accommodation, agreement, axe, BBC, bedroom tax, Coalition, Conservative, Democrat, Department, DWP, Ed Miliband, hedge fund, housing benefit, international, investigator, Labour, legal, Lib Dem, Liberal, Matthew Hancock, Mike Sivier, mikesivier, Pensions, private, rent, repeal, reverse, Sajid Javid, scrap, share, shares for rights, social, spare room subsidy, SPeye, tax, taxpayer, The Guardian, Tories, Tory, un, under occupation charge, unfair, united nations, Vox Political, work
The SPeye blog makes a good point.
Labour doesn’t need to justify scrapping the bedroom tax beyond stating the fact that it is an unjust measure designed to inflict misery upon the lowest-earning citizens of the UK while conferring no discernible benefit on the state.
Therefore Ed Miliband’s insistence on pandering to the Coa-lamity government’s narrative by trying to say where he would find the money to make the move possible may be seen as a mistake; there is no evidence that the bedroom tax has saved a single penny and every reason to believe that it will be a greater burden on the taxpayer in the long run.
Labour failed to attack the claim that the bedroom tax was saving money and we should question the wisdom of Miliband’s advisors in omitting this detail.
He should have pointed out that the Coalition government’s claim – that the tax negates differences between social rented accommodation and the private sector – is nonsense and we should question the wisdom of Miliband’s advisors in omitting this detail.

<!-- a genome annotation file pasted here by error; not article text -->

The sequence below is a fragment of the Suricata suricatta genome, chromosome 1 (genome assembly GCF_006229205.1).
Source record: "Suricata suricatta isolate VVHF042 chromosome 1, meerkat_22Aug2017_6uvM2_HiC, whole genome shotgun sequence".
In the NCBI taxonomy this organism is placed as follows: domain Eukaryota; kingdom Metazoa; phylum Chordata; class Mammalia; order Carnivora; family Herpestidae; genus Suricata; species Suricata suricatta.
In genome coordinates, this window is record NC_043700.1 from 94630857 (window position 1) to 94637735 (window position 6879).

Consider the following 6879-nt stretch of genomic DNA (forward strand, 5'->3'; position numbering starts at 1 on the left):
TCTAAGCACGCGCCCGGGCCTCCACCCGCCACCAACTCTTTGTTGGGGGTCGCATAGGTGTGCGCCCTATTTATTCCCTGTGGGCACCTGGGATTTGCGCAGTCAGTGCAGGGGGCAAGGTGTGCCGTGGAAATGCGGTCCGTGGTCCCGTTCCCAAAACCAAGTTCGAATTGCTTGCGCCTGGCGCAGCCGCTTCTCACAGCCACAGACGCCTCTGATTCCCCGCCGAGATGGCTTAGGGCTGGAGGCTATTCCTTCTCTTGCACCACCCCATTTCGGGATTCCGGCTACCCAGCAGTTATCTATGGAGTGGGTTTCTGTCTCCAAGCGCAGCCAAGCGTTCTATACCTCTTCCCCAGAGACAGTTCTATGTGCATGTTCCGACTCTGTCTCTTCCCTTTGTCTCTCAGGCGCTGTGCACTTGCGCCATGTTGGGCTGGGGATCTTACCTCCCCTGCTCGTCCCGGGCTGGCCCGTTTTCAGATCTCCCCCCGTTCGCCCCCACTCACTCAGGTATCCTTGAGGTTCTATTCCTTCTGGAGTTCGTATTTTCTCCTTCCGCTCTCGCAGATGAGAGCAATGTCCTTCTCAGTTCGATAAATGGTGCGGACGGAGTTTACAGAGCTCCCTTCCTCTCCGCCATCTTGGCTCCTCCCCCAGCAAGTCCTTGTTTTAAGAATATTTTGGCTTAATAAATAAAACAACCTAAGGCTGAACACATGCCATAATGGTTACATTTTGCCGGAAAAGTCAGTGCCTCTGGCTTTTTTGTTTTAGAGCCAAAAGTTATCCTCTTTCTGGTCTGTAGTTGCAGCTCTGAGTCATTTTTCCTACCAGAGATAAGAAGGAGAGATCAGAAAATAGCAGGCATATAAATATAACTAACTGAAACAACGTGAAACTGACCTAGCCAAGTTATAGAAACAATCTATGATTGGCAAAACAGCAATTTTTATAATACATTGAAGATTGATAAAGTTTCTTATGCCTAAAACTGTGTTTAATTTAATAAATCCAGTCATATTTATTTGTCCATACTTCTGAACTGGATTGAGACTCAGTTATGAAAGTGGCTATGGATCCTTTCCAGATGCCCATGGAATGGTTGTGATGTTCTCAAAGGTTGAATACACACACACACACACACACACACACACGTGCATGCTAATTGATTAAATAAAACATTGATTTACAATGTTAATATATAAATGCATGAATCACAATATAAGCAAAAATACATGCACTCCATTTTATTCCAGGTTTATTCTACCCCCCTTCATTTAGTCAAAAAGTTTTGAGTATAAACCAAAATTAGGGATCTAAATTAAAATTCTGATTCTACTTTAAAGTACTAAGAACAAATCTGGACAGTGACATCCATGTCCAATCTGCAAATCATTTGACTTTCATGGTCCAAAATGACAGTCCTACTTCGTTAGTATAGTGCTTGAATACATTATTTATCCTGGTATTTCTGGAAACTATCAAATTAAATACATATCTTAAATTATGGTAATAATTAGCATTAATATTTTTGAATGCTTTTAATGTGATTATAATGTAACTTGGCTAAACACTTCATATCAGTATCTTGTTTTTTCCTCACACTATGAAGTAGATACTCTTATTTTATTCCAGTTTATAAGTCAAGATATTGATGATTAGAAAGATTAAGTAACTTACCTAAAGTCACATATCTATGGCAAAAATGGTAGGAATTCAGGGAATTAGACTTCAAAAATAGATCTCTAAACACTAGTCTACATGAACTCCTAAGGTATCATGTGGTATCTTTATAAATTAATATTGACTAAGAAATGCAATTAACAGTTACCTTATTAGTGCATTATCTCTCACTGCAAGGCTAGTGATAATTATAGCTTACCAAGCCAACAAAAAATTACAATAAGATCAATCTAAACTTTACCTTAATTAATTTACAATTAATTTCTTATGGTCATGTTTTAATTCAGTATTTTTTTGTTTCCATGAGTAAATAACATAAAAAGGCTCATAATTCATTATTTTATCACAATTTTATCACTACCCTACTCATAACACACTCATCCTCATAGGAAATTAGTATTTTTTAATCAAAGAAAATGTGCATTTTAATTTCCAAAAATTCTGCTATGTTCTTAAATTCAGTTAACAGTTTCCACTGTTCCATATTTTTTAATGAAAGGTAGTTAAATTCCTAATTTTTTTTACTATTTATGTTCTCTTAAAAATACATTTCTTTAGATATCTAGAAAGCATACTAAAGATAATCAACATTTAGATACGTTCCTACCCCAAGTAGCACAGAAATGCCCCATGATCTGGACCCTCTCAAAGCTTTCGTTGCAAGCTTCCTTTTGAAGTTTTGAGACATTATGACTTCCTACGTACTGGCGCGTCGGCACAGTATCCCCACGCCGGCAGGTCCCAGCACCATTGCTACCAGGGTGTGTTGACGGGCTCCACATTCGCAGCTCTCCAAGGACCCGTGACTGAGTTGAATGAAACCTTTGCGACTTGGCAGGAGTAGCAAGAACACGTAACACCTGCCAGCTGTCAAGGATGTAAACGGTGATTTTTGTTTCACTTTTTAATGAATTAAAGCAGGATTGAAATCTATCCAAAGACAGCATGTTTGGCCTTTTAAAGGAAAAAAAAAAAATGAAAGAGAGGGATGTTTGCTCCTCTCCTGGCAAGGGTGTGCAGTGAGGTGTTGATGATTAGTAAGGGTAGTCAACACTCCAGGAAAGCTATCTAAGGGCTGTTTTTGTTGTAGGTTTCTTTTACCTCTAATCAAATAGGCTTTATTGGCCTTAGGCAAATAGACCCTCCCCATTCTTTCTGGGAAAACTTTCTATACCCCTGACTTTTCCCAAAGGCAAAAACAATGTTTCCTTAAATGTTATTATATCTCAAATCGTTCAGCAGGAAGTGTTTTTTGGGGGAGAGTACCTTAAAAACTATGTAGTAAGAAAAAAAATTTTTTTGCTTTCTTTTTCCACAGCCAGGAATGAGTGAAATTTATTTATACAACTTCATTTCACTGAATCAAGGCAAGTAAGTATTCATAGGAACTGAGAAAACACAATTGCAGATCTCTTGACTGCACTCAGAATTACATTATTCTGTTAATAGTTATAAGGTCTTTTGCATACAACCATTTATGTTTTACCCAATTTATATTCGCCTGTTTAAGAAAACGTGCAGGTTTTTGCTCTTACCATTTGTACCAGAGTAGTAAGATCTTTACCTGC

And he should have pointed out that the Coalition’s claim – that the bedroom tax and other changes would cut the cost of Housing Benefit by £2 billion – is also nonsense; that bill was £20.8 billion in 2010 when the claim was made so, with the current cost at more than £23 billion, the bill is now £5 billion above the Coalition’s target without showing any signs of coming down. We should question the wisdom of Miliband’s advisors in omitting this detail, also.
Or rather, he should question their wisdom.
There will be a time for that, but this isn’t it.
Those arguments don’t matter right now.
The fact is that he said the bedroom tax is unfair and a Labour government would end it – and he said it after a United Nations investigator made exactly the same claim. Labour has brought itself in line with UN findings and now the Coalition has been cast as a rogue government, acting against legally-binding international agreements which Labour would uphold.
But let’s just have a look at that mistake again. Labour said it would be able to axe the bedroom tax because it would save money by other means – ending a tax break for hedge funds and cutting short the new shares-for-rights scheme currently being thrust at company employees by the Treasury.
These are things that Labour would do anyway. The bedroom tax is just an excuse – in the same way that the Conservatives and the Liberal Democrats put up an excuse for inflicting it on the poor, the sick and the disabled in the first place. It’s basically Miliband and the rest of the Labour Party offering the Conservatives and their little yellow friends a taste of their own medicine.
That gives them credibility.